Council members stood at attention while the camera panned across the room. As the trumpeting ceased, onlookers were aided in the Pledge of Allegiance by a beautiful tapestry embroidered with the oath.
Talk about class, folks!
After this patriotic tour de force, Council Member Jaiza Page rattled off her own tour de fitness. “If I’m out there” on Bike to Work Day, she smiled self-deprecatingly, “you’ll probably see me last in line.”
She added, to chuckles, “just don’t run me over!”
More impressively, Councilmember Page revealed that daring Columbusites would soon be allowed to rapel 19 stories off the PNC Building–not for infamy, but rather for a fundraiser for sexual trafficking victims.
“I did go over the edge last year and I was thoroughly frightened for 20 minutes,” she admitted with no trace of anxiety. “But I would encourage those of you who are not interested in rapelling yourself to go out and just cheer the rapellers on.”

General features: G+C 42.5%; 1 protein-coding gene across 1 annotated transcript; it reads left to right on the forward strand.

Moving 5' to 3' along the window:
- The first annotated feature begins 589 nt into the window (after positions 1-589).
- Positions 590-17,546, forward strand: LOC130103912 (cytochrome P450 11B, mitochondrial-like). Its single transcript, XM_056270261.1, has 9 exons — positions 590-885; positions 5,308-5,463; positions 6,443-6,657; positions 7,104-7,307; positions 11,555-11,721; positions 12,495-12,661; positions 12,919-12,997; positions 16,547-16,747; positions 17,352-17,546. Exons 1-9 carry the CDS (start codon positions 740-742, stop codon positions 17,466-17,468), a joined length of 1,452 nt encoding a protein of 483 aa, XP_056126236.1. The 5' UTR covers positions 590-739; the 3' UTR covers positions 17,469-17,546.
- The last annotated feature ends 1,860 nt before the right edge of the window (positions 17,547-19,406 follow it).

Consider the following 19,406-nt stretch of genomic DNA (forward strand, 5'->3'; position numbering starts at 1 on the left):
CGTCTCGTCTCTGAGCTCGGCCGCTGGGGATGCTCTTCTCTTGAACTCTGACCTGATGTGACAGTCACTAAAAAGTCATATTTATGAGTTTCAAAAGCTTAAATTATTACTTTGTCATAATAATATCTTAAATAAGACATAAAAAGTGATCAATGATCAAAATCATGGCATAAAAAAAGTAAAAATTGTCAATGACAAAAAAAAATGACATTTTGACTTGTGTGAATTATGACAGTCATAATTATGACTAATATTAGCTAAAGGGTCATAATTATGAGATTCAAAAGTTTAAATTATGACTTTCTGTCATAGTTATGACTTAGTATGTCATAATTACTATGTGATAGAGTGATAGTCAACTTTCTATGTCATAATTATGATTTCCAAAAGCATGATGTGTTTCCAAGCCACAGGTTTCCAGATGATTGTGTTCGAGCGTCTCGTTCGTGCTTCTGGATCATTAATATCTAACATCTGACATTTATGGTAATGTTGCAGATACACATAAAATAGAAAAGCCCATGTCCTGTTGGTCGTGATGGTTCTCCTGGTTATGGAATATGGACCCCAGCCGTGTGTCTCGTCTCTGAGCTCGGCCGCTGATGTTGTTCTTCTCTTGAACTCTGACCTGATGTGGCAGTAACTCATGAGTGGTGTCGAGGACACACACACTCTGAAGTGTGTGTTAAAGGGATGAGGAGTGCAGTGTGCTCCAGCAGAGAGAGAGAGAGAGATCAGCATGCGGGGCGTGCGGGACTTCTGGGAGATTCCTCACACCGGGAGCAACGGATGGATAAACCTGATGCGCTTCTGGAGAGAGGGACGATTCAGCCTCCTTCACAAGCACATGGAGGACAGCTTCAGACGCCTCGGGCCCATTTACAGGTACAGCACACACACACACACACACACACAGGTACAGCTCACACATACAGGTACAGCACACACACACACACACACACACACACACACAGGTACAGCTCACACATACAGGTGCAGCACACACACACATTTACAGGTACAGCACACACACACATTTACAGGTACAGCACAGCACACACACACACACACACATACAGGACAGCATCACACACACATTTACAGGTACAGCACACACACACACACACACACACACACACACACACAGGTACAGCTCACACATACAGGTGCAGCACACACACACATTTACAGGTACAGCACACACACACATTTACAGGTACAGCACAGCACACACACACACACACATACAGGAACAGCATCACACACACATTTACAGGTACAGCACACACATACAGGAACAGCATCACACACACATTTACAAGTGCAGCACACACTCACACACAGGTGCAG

Yes, and also be sure to cheer on Page as she bikes, rapels, canoes, bobsleds, and hanglides her way to the title of “Most Adventurous Council Member.”
By all accounts, things were going swimmingly. (Council Member Page will probably be swimming for charity at some point, too.) Suddenly, after Councilmember Michael Stinziano smoothly moved $1.2 million to repair the city’s sewer pipes, President Pro Tem Priscilla Tyson stared down at her paperwork.
“We have several non-agenda speakers that we will take momentarily.” She glanced at the clock. “We will reconvene at 6:30 for zoning.”
With that, the screen faded to black.